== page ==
How Genetic Code Degeneracy Works
To get more specific about how translation works, let's talk about tRNA.
A tRNA molecule is a small strip of nucleotides folded into a series of loops. One end, called the anticodon end, matches up with a codon in the mRNA. Adenine matches with uracil, guanine matches with cytosine, and vice versa.
The other end is attached to an amino acid. As protein synthesis occurs, tRNA molecules take turns matching up to the mRNA codons and transferring their amino acids to the forming polypeptide chain that will eventually become a protein.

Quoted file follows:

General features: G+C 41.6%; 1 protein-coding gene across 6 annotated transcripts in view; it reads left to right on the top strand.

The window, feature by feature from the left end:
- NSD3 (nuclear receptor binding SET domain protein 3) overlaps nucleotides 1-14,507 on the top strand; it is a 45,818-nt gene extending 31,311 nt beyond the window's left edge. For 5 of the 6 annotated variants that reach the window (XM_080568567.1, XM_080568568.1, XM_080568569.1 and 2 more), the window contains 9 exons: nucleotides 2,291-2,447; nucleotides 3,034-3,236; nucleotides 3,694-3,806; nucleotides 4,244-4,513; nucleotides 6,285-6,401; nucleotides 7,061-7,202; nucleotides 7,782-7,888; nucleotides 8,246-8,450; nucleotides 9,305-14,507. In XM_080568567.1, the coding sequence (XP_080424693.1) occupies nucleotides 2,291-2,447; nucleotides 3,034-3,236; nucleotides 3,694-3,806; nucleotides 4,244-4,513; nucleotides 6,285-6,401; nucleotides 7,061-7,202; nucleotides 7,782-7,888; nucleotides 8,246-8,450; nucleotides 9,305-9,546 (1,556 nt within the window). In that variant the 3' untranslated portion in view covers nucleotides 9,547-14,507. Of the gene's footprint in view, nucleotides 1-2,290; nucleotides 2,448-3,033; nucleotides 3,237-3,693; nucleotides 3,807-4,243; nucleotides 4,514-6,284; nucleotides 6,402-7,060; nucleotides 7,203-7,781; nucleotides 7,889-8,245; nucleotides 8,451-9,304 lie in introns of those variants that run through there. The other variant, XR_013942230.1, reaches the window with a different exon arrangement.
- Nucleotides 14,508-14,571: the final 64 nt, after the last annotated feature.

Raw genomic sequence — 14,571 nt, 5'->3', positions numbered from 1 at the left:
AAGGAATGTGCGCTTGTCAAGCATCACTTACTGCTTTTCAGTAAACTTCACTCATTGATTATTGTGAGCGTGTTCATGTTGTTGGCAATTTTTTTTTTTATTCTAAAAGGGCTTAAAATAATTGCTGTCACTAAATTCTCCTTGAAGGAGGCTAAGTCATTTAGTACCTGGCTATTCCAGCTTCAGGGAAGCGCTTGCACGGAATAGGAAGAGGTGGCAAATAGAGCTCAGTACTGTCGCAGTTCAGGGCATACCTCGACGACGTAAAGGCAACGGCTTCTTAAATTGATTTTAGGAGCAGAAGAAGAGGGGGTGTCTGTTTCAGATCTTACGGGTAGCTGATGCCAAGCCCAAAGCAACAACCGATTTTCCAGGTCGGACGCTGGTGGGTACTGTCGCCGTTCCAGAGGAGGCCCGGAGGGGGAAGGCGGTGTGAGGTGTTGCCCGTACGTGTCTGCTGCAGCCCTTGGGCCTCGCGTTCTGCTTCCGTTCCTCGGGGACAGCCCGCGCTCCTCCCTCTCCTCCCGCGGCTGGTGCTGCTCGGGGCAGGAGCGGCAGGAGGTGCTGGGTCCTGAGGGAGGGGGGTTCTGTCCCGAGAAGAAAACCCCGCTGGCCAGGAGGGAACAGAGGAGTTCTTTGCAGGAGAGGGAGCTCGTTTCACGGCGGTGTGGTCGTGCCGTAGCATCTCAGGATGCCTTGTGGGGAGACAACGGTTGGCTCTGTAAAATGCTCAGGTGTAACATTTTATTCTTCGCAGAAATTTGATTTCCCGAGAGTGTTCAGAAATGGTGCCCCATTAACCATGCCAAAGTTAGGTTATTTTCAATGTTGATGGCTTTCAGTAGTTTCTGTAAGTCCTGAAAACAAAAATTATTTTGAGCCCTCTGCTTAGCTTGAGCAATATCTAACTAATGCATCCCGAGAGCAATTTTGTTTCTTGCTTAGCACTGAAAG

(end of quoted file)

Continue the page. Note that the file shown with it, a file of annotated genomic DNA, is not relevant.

There are a lot of different kinds of tRNA molecules - not just one per codon, or one per amino acid, as you might expect. Some amino acids associate with only one tRNA, while others associate with several - each with a different anticodon. Some tRNA molecules have anticodons that can match up with multiple codons - this phenomenon is known as wobble. And some tRNA molecules have the same anticodon and same amino acid, but different nucleotides in other areas, indicating that they come from different tRNA genes.